D.he Turkey has withdrawn from the so-called Istanbul Convention, which aims to prevent and combat violence against women. A corresponding decision by President Recep Tayyip Erdogan was published in the Official Journal on Saturday night.
The international agreement was drawn up by the Council of Europe in 2011 and was intended to create a Europe-wide legal framework to prevent and combat violence against women. It obliges the signatories to prevent domestic violence, prosecute it and eradicate it and to promote equality. The Council of Europe is an organization that is independent of the EU.
Erdogan himself had signed the convention in Istanbul – the place of the final agreement – when he was still prime minister. It was later ratified in Turkey, but according to the organization “We will stop feminicide” it was never applied.
No reason yet
No reason was given for the exit, but officials from Erdogan’s ruling AKP had speculated about a dismissal last year and reported that the government was at odds over how to stem the growing violence against women. Ankara has introduced monitoring of violent people and a smartphone app for alerting the police to women, which has already been downloaded hundreds of thousands of times.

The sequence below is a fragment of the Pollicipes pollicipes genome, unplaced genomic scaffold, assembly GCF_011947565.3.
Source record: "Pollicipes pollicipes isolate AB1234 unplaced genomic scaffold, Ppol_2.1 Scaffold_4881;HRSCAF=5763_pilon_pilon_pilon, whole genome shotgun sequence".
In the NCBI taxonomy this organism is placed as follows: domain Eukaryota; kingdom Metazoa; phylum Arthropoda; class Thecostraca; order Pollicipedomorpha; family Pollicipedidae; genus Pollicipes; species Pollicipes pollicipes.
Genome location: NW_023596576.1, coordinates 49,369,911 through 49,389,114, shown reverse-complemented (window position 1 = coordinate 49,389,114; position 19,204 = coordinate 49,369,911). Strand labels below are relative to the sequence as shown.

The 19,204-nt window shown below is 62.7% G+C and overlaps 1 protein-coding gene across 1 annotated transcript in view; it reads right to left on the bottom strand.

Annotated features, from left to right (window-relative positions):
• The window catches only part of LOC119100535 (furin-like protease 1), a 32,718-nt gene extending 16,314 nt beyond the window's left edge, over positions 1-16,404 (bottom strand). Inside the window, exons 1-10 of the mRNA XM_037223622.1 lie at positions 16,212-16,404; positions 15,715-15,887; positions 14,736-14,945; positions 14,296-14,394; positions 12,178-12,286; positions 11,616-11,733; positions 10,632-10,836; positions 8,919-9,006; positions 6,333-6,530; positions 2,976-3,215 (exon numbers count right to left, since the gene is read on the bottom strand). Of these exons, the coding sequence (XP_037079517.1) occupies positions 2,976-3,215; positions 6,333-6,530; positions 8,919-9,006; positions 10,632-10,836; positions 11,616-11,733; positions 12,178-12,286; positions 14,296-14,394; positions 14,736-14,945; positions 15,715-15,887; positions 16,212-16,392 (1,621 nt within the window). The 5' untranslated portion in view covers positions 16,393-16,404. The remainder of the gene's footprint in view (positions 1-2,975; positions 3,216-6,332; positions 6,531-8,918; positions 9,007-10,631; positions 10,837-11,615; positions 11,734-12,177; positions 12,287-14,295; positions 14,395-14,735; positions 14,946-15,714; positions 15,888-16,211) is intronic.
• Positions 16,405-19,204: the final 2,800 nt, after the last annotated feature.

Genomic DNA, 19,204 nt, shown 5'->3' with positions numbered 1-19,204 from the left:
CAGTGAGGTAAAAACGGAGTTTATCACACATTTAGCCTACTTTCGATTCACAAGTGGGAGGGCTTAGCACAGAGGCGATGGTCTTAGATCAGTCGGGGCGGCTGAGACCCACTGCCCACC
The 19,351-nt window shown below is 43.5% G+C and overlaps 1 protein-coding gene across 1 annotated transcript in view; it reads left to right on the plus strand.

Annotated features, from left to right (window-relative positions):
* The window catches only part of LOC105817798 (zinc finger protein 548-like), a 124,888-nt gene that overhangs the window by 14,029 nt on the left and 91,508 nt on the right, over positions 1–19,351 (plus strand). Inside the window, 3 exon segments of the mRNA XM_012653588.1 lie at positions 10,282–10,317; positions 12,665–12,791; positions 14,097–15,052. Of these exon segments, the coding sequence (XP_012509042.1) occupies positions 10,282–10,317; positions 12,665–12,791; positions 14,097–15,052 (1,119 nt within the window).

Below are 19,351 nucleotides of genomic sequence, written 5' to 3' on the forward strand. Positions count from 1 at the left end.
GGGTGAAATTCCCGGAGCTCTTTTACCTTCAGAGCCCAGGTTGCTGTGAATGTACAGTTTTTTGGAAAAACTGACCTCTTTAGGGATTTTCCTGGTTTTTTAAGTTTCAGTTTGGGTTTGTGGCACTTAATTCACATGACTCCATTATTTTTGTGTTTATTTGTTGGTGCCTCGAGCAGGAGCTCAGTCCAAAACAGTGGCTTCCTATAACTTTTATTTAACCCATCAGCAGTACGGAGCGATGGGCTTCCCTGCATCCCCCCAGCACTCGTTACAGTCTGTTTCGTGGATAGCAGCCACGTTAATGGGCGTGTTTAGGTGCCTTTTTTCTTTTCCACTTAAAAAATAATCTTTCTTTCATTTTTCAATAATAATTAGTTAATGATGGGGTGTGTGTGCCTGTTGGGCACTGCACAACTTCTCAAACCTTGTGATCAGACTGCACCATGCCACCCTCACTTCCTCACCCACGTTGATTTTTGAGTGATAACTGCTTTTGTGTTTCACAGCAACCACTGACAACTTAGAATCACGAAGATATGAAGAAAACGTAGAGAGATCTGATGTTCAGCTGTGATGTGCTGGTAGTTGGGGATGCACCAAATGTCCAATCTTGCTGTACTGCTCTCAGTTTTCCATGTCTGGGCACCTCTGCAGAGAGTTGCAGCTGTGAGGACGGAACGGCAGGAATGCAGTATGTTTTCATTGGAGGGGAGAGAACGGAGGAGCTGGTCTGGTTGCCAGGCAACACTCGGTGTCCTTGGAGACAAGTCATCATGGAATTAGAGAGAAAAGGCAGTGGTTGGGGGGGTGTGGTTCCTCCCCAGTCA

The Minister for Family, Labor and Social Policy Zehra Zumrut announced on Twitter that the guarantee of women’s rights in Turkish laws and the Turkish constitution is sufficient: “Our judicial system is dynamic and strong enough to implement new regulations if necessary”. Critics of the exit say that Turkey will thereby move further away from the values of the EU, of which it remains a candidate for membership.
Erdogan’s decision comes after he unveiled judicial reforms this month that he says are likely to improve rights and freedoms and help meet EU standards.
Activists want to protest
Violence against women is a widespread problem in Turkey, as in many other countries. After leaving the convention, the activists of “We will stop feminicide” now called for protests against the decision via Twitter. The general secretary of the organization Fidan Ataselim said the government would endanger the lives of millions of women by leaving. She called on the Turkish leadership to reverse the decision and apply the convention. In a video shared on Twitter, she said, “You cannot lock millions of women at home, you cannot wipe millions of women from the streets and squares.”
According to the organization, at least 300 women were murdered by men in Turkey last year alone. Recently, the rape and murder of a 92-year-old woman and the video of a brutal act in which a man molested his ex-wife fueled the discussion about violence against women.
On March 8th, on International Women’s Day in Istanbul, thousands of people demonstrated peacefully for equality and against violence against women. Erdogan had said on the day that they wanted to take stronger action against violence against women and strengthen families, whose foundations are “husband and wife”, as an institution.
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